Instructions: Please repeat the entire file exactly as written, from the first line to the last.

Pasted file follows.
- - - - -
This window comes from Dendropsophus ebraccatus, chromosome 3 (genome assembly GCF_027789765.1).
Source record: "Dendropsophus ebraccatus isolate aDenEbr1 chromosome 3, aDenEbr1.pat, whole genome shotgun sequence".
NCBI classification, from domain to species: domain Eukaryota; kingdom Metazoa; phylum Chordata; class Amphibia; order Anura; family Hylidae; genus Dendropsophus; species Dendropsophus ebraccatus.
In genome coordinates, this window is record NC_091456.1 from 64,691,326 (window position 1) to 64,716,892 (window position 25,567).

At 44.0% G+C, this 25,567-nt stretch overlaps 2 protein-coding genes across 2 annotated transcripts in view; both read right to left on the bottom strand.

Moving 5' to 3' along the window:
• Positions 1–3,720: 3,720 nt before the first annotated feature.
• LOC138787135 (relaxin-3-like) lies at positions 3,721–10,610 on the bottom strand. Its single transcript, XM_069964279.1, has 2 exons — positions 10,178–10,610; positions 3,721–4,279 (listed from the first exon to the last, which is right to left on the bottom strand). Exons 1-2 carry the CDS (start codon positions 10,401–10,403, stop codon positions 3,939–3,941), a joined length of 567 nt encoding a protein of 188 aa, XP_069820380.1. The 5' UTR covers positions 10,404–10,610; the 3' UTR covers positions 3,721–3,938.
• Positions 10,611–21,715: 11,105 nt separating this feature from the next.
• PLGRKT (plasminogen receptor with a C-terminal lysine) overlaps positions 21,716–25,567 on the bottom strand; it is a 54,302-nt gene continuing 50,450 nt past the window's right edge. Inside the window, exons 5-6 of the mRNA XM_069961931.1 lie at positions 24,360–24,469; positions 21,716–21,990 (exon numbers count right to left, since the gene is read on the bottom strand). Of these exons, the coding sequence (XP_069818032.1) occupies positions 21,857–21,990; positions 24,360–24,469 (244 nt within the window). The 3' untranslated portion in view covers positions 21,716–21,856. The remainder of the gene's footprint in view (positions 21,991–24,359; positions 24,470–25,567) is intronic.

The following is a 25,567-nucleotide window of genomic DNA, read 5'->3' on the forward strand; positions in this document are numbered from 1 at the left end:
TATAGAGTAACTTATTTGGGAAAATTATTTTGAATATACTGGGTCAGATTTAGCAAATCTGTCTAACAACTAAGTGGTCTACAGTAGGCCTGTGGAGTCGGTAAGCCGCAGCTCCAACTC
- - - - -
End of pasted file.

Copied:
This window comes from Dendropsophus ebraccatus, chromosome 3 (genome assembly GCF_027789765.1).
Source record: "Dendropsophus ebraccatus isolate aDenEbr1 chromosome 3, aDenEbr1.pat, whole genome shotgun sequence".
NCBI classification, from domain to species: domain Eukaryota; kingdom Metazoa; phylum Chordata; class Amphibia; order Anura; family Hylidae; genus Dendropsophus; species Dendropsophus ebraccatus.
In genome coordinates, this window is record NC_091456.1 from 64,691,326 (window position 1) to 64,716,892 (window position 25,567).

At 44.0% G+C, this 25,567-nt stretch overlaps 2 protein-coding genes across 2 annotated transcripts in view; both read right to left on the bottom strand.

Moving 5' to 3' along the window:
• Positions 1–3,720: 3,720 nt before the first annotated feature.
• LOC138787135 (relaxin-3-like) lies at positions 3,721–10,610 on the bottom strand. Its single transcript, XM_069964279.1, has 2 exons — positions 10,178–10,610; positions 3,721–4,279 (listed from the first exon to the last, which is right to left on the bottom strand). Exons 1-2 carry the CDS (start codon positions 10,401–10,403, stop codon positions 3,939–3,941), a joined length of 567 nt encoding a protein of 188 aa, XP_069820380.1. The 5' UTR covers positions 10,404–10,610; the 3' UTR covers positions 3,721–3,938.
• Positions 10,611–21,715: 11,105 nt separating this feature from the next.
• PLGRKT (plasminogen receptor with a C-terminal lysine) overlaps positions 21,716–25,567 on the bottom strand; it is a 54,302-nt gene continuing 50,450 nt past the window's right edge. Inside the window, exons 5-6 of the mRNA XM_069961931.1 lie at positions 24,360–24,469; positions 21,716–21,990 (exon numbers count right to left, since the gene is read on the bottom strand). Of these exons, the coding sequence (XP_069818032.1) occupies positions 21,857–21,990; positions 24,360–24,469 (244 nt within the window). The 3' untranslated portion in view covers positions 21,716–21,856. The remainder of the gene's footprint in view (positions 21,991–24,359; positions 24,470–25,567) is intronic.

The following is a 25,567-nucleotide window of genomic DNA, read 5'->3' on the forward strand; positions in this document are numbered from 1 at the left end:
TATAGAGTAACTTATTTGGGAAAATTATTTTGAATATACTGGGTCAGATTTAGCAAATCTGTCTAACAACTAAGTGGTCTACAGTAGGCCTGTGGAGTCGGTAAGCCGCAGCTCCAACTC